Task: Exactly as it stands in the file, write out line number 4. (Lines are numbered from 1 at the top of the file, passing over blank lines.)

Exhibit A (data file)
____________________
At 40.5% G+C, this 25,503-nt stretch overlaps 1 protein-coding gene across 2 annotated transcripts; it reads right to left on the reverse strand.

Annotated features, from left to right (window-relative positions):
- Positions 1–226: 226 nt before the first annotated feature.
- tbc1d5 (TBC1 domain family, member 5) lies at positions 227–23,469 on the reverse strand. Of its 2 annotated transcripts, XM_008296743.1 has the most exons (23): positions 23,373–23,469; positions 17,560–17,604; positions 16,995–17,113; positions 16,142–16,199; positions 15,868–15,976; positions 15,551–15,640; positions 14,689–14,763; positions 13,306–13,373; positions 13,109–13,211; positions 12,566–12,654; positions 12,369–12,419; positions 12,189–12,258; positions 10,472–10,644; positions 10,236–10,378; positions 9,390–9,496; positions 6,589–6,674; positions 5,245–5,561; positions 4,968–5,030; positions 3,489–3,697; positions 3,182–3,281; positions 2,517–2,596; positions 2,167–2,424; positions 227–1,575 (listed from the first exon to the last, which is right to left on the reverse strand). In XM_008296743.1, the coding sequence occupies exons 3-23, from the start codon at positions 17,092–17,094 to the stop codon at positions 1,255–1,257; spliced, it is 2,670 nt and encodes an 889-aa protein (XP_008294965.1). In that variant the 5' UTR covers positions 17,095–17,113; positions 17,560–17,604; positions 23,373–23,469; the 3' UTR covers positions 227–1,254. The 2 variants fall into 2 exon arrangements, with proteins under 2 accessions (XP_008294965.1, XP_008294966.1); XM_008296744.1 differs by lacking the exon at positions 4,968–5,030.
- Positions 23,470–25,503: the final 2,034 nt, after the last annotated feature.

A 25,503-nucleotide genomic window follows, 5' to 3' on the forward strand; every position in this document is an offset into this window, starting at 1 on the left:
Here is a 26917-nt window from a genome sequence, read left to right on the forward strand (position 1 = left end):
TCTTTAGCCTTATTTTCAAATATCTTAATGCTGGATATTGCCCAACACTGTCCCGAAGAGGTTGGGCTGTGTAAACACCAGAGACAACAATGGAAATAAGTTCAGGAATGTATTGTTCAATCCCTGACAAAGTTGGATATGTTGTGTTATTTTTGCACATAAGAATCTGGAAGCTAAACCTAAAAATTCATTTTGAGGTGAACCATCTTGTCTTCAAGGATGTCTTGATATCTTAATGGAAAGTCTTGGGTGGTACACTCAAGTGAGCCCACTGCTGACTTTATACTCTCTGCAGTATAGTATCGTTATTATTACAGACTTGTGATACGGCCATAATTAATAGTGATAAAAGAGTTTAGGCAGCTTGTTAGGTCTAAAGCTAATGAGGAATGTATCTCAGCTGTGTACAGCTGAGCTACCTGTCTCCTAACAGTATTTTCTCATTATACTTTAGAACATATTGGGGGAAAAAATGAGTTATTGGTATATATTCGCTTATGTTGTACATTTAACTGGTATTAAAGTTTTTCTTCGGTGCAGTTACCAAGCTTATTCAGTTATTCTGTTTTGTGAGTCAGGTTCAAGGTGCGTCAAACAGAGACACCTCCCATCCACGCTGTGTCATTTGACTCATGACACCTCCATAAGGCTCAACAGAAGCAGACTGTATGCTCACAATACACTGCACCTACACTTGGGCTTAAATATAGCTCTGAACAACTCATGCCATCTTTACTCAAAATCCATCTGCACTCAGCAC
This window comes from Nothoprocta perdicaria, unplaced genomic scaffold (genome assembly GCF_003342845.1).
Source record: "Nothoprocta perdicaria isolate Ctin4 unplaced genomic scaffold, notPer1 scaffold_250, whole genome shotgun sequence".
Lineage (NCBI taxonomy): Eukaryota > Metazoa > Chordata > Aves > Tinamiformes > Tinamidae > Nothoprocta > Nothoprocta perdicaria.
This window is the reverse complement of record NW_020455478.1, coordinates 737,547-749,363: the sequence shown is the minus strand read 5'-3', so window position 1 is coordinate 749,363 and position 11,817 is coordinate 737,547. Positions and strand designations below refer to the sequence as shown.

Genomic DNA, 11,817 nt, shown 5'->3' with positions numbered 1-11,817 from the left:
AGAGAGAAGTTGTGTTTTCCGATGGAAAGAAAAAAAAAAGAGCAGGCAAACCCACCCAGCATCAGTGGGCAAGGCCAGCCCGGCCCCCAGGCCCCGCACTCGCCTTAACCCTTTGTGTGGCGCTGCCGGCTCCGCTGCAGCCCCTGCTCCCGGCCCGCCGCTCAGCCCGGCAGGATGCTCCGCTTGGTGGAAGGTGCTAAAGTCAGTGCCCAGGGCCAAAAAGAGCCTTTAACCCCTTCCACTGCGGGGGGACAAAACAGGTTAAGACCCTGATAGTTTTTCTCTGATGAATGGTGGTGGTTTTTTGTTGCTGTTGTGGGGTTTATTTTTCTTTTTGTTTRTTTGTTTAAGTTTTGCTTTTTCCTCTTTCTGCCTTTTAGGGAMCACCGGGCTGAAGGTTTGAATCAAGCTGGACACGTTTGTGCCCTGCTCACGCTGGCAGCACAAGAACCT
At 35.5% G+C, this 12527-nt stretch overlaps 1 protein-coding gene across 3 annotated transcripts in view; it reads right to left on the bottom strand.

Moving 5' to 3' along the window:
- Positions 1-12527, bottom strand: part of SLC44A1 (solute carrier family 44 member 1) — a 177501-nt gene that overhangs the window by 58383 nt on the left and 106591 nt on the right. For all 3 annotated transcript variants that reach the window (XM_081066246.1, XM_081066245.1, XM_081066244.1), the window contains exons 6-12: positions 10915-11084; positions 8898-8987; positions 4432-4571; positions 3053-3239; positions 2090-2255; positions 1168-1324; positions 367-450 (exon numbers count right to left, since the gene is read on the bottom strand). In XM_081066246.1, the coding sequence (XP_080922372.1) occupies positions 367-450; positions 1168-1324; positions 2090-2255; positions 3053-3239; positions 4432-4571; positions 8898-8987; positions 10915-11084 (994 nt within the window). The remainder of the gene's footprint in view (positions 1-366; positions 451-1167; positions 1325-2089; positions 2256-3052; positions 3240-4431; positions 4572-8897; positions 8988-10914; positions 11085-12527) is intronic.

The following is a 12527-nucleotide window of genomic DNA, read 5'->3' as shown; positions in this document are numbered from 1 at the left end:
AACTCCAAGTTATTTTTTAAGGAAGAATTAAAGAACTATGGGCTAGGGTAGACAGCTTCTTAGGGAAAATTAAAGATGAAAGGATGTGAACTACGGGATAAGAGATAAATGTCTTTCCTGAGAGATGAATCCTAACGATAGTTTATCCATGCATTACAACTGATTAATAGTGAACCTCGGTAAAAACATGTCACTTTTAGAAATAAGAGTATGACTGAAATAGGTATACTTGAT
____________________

- tbc1d5 (TBC1 domain family, member 5) lies at positions 227–23,469 on the reverse strand. Of its 2 annotated transcripts, XM_008296743.1 has the most exons (23): positions 23,373–23,469; positions 17,560–17,604; positions 16,995–17,113; positions 16,142–16,199; positions 15,868–15,976; positions 15,551–15,640; positions 14,689–14,763; positions 13,306–13,373; positions 13,109–13,211; positions 12,566–12,654; positions 12,369–12,419; positions 12,189–12,258; positions 10,472–10,644; positions 10,236–10,378; positions 9,390–9,496; positions 6,589–6,674; positions 5,245–5,561; positions 4,968–5,030; positions 3,489–3,697; positions 3,182–3,281; positions 2,517–2,596; positions 2,167–2,424; positions 227–1,575 (listed from the first exon to the last, which is right to left on the reverse strand). In XM_008296743.1, the coding sequence occupies exons 3-23, from the start codon at positions 17,092–17,094 to the stop codon at positions 1,255–1,257; spliced, it is 2,670 nt and encodes an 889-aa protein (XP_008294965.1). In that variant the 5' UTR covers positions 17,095–17,113; positions 17,560–17,604; positions 23,373–23,469; the 3' UTR covers positions 227–1,254. The 2 variants fall into 2 exon arrangements, with proteins under 2 accessions (XP_008294965.1, XP_008294966.1); XM_008296744.1 differs by lacking the exon at positions 4,968–5,030.